- Designers: David Yakos, Wei-Hwa Huang, Tyler Somer
- Ages: 8 and Up
- Times Played: > 5
- Review By Eric Edens (Nerd E)
Circuit Maze from ThinkFun is a puzzle game using real electrical currents and circuit logic. In a time when science careers are on the rise, the need for skilled engineers, and the desire for more science knowledge in the new generation is high, ThinkFun is on a mission to be a source for that knowledge growth. The gamification of learning in apps and in classrooms leads to a new crop of board games as well. Circuit Maze is one of these games but is it fun and can it teach?
How does it play?
Circuit Maze is a purely single player game in which you will place pieces in a grid board. The crux of the game is that these pieces include a circuit battery pack and close circuit piece. By adding pieces in the grid in areas between these two points you can crest various circuits. The goal is to match the requirements of the puzzle card using the same pieces and locations as specified on the card. In other words, the puzzle may be to use a specific 6 pieces and the end completion must have a green light lit up and the red light not lit up. All pieces must be integrated and touching so you can’t just toss the red piece off in the corner. There isn’t a time limit or limit to the amount of attempts but these of course can be house ruled to create a leaderboard style element for multiple players. The challenge cards range from beginner to expert in many different levels of difficulty in between and total 60 cards. Of course the solution is always on the back of the card should you get stuck but once you see it you really have spoiled that puzzle for the time being. With that being the case there isn’t a hint system or anything which in the harder puzzles may lead to frustration and quitting the puzzle altogether. The instruction book delves into the science of electrical currents and really helps to lead you along in the logic of what may work in each puzzle but can at times read like a school textbook rather than a game.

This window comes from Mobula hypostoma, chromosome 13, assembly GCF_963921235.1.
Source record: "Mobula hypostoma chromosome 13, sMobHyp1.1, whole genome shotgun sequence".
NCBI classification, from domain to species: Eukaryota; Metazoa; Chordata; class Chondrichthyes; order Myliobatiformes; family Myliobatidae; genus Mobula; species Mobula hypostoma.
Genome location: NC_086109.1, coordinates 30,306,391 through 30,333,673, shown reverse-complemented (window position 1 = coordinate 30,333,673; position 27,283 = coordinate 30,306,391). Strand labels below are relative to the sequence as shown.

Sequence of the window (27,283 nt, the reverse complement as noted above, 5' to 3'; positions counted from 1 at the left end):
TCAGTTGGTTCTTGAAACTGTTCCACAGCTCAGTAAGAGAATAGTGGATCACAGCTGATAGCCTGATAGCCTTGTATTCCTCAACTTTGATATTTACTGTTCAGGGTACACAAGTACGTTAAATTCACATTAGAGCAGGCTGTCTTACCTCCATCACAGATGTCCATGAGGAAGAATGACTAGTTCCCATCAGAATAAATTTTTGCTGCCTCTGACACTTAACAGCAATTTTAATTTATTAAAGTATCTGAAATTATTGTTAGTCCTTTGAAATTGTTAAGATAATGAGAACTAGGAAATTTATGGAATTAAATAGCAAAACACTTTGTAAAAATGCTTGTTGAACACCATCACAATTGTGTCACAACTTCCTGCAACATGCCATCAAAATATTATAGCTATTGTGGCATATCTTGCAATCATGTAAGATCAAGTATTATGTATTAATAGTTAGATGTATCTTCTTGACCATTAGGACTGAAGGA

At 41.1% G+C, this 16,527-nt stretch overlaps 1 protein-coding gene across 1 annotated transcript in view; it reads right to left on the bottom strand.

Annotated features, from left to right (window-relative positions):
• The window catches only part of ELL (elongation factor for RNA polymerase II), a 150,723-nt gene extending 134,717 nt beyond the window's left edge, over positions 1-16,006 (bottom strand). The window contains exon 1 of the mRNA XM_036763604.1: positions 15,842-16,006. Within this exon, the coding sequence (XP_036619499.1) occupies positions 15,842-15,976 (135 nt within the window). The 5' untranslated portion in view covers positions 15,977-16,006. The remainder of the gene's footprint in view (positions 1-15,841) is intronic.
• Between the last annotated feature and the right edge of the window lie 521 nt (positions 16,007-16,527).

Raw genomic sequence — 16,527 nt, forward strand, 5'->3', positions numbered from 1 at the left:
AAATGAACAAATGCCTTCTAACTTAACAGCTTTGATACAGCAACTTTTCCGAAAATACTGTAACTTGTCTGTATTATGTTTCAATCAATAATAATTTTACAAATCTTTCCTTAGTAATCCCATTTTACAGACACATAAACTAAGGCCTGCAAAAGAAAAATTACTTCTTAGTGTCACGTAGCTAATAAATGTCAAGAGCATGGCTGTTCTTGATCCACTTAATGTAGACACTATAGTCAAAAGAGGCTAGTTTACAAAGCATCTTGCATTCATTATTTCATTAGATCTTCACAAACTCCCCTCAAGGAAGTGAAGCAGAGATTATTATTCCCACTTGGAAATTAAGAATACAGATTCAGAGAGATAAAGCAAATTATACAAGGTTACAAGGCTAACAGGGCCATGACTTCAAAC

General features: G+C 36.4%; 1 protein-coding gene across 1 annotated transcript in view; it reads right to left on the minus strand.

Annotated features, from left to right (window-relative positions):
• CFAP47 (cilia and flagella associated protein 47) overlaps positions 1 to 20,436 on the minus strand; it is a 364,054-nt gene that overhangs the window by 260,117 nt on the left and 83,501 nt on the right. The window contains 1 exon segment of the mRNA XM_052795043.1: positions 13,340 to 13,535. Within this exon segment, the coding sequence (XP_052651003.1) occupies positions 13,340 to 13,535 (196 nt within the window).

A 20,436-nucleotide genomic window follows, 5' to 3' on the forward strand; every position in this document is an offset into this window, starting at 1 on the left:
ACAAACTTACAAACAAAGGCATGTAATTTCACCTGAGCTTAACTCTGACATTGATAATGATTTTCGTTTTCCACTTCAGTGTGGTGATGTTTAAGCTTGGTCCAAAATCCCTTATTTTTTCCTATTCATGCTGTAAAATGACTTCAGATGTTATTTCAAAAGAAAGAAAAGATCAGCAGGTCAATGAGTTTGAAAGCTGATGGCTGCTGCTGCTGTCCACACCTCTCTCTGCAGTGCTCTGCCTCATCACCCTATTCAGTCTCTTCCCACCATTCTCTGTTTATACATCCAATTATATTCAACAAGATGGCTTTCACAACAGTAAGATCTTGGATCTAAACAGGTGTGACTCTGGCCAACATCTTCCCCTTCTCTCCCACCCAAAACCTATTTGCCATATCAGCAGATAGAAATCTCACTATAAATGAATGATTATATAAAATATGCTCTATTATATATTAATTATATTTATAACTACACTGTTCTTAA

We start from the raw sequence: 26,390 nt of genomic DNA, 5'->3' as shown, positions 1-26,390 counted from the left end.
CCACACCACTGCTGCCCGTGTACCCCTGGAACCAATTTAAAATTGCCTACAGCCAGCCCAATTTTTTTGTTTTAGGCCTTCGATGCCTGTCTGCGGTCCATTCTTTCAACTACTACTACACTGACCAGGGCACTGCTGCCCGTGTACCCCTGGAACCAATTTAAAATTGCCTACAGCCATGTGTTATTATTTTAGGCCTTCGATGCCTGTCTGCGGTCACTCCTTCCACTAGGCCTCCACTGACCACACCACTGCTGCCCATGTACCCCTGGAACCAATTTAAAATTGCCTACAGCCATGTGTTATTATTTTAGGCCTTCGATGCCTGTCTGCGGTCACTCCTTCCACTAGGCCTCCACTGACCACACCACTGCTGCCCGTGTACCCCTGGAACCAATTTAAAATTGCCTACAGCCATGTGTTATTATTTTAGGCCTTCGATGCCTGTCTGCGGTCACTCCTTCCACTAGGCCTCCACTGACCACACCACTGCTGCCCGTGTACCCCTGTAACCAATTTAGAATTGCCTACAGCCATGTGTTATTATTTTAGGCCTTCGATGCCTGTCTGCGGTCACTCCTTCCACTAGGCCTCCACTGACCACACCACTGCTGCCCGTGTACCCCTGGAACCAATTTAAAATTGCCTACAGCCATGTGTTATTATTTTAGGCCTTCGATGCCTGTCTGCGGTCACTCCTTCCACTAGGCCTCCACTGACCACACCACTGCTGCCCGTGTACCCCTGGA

I have to say I actually did learn a little bit while playing. There were circuit logic puzzles in which I got stuck, had to read the rule book to see how that might work, and even feel smart when I solved them. For a child interested in science this is a great game. Learning and fun combine for a great way to understand electrical currents but remember the puzzles aren’t unlimited. There are some component issues when you try to place or remove pieces they might pop out too easily or otherwise be nearly impossible to pry out. A small child might need an adult to help as well as an adult to supervise the first few plays in order to prevent any potential mildly dangerous issues like a short circuit. It also requires 3 AAA batteries which are not included and a small screwdriver for their installation which isn’t referred to on the box. But otherwise I like the component quality. I also had fun. And really for an educational game, if I can have even the slightest fun I see it as a success and it was fun. If you want to see more on this game, find my on YouTube on my channel NerdEVideos.
Ratings from the Opinionated Gamers
- I love it!
- I like it. Eric Edens
- Not for me…
What do you do if the red and yellow lights do not work with new batteries
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What is age range for this?